In this article, we will see how to use the commands offered by Aletheia to solve stego-puzzles.


  1. Introduction
  2. Text Drawn in Images
  3. Information Hidden in the Alpha Channel
  4. EOF Techniques
  5. Metadata
  6. Conclusion


In this article, we will explore a series of steganography methods commonly used in stego-puzzles and hacking challenges, and analyze how they can be detected with the help of the Aletheia tool.

Although the methods used in these types of tests are not the most secure or sophisticated, their popularity lies in their simplicity and the educational value that they offer to the participants.

Text Drawn in Images

This form of steganography is based on the use of text with colors similar to those of the target image. That is, a fragment of the text that is to be hidden is selected and drawn with carefully chosen colors to blend perfectly with the visual content of the image. At first glance, the resulting file appears to be just a common and ordinary image, but in reality, it contains hidden information in the form of text.

To hide the text in the image, it is essential to choose colors that blend harmoniously and do not attract attention, avoiding harsh contrasts that could betray the presence of hidden text. This process can be easily carried out with any graphic editing tool.

Once the text has been camouflaged in the image, the recipient of the information must use a specific tool or technique to extract the hidden content and reveal the original message.

This form of steganography represents an interesting and creative way to hide information in plain sight and is quite common in stego-puzzles or hacking challenges.

Let’s see an example below:

At first glance, we cannot perceive the hidden message, as the text has been drawn using a color with only a one-pixel difference from the original color.

This technique is not hard to detect. It can be done, for example, using a filter that highlights the edges, ideal for our case, since we want to look for changes in color. The following Python code applies a high-pass filter through convolution.

This operation can be performed using the following Aletheia command:

$ ./ hpf bender_stego.png bender_stego_broken.png

Below, we can see the result of applying the filter:

Information Hidden in the Alpha Channel

A clever form of image steganography involves hiding data in an image’s alpha channel. The alpha channel, also known as the transparency channel, is a component found in images that support transparency, such as PNG formats. This channel stores the opacity or transparency information of each pixel in the image. Usually, this information is used to define which parts of the image are visible and which are transparent.

In images with an alpha channel, 4 bytes are typically used for each pixel. The first three bytes represent the R, G, and B values, meaning the amount of red, green, and blue that encode the pixel’s color. The fourth byte is used to indicate the pixel’s transparency level. Thus, a value of 0 will indicate that the pixel is completely transparent, while a value of 255 will indicate that the pixel is opaque. All intermediate values allow us to adjust the pixel’s transparency degree.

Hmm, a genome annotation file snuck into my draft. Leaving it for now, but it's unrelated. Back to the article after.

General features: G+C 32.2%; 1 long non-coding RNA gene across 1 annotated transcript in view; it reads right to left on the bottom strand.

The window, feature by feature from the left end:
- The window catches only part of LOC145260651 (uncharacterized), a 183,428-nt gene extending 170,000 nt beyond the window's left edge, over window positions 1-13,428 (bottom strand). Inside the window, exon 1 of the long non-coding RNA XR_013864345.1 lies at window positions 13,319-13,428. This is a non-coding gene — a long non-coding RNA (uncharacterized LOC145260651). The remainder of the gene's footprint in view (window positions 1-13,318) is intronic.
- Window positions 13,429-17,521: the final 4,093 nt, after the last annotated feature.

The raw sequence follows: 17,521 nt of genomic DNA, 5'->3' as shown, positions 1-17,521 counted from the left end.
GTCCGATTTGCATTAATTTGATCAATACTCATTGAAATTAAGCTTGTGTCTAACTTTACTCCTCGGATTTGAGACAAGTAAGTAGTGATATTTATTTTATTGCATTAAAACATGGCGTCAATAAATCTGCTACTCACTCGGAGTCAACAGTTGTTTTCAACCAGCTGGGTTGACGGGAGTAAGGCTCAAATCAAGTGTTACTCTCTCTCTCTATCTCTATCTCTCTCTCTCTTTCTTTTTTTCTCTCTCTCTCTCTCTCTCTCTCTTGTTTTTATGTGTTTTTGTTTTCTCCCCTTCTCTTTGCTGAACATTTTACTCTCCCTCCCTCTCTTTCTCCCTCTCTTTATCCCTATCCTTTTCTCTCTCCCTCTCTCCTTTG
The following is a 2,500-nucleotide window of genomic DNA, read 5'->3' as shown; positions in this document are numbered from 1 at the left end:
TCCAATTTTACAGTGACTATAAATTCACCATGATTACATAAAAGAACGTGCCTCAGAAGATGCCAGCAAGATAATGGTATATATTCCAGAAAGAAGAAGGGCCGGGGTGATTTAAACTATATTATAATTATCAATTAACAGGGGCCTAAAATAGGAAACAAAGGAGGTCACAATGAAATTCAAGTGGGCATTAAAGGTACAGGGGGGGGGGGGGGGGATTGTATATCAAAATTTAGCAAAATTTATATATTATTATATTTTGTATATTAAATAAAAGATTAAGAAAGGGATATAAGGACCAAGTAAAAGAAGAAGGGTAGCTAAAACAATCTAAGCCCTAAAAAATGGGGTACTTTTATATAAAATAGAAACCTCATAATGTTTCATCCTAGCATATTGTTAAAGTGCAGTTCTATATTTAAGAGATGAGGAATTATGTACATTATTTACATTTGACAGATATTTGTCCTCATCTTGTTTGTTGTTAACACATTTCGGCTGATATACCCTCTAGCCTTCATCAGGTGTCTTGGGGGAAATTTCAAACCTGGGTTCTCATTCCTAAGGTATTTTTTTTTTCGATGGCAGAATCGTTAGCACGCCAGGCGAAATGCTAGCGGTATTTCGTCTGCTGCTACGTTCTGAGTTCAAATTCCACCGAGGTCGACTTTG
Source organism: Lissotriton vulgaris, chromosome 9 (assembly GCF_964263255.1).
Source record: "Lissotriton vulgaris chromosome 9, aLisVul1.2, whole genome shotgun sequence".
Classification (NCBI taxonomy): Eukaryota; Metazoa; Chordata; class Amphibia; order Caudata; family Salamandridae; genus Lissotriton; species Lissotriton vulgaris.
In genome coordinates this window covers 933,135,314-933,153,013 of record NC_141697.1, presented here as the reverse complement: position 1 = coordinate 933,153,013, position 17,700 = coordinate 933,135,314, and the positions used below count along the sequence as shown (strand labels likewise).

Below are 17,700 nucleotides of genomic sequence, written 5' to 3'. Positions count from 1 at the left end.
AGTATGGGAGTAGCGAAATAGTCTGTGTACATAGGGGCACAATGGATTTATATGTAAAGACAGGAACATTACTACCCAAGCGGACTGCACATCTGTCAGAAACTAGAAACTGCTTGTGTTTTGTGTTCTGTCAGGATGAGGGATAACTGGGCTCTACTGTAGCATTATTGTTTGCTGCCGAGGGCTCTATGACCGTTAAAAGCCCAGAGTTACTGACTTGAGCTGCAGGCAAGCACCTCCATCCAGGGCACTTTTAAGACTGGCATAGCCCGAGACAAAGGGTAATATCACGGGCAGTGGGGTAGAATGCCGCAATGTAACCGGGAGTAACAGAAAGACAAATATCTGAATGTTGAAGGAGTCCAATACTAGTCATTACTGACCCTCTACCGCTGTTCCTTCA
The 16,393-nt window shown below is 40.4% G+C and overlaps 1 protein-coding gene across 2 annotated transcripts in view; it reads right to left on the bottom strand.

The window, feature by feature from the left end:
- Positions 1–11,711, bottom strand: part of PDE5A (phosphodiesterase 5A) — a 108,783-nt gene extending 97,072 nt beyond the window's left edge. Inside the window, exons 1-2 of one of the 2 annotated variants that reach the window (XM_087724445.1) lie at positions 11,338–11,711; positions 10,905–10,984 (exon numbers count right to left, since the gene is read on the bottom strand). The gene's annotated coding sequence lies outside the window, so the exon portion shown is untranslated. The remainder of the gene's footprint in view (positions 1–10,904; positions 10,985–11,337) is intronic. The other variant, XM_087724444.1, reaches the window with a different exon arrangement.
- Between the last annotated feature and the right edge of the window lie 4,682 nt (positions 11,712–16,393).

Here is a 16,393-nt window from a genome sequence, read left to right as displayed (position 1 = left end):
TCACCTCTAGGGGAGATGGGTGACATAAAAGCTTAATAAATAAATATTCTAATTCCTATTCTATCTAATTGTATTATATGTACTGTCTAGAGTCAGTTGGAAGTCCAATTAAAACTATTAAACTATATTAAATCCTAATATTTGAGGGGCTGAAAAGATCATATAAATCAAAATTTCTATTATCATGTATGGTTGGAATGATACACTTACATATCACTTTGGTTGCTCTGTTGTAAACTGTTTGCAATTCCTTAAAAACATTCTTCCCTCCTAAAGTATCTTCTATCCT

The following image of Homer has a transparent background.

If we read, using Python, the pixel in the top left corner, we can see how the information related to the pixel value is structured:

from imageio import imread
I = misc.imread('homer.png')

Upon execution, it gives us the following output:

[0, 0, 0, 0]

Each pixel is represented in a Python list with four values (RGBA): amount of red, amount of green, amount of blue, and transparency level, as we mentioned earlier.

The zero value of the fourth byte tells us that the pixel is completely transparent, so the values of the three bytes that specify the color are ignored. This offers us a simple way to hide information. We can write whatever we want in the first three bytes of each pixel, as long as the fourth one is zero.

The following Python code reads the data we want to hide from a file “secret_data.txt” and hides it in the image “homer_stego.png.” Each byte of information is hidden in a pixel where the opacity is zero. Only “invisible” bytes are overwritten.

from imageio import imread, imsave

f=open('secret_data.txt', 'r')
blist = [ord(b) for b in]

I = imread('homer.png')

for i in range(I.shape[0]):
    for j in range(I.shape[1]):
        for k in range(3):
            if idx<len(blist) and I[i][j][3]==0:
                I[i][j][k] = blist[idx]
                idx += 1

imsave('homer_stego.png', I)

As a result, we obtain the following image:

The message is hidden from view. But it’s not a very secure technique, as it’s enough to remove the alpha channel to see that something strange is happening.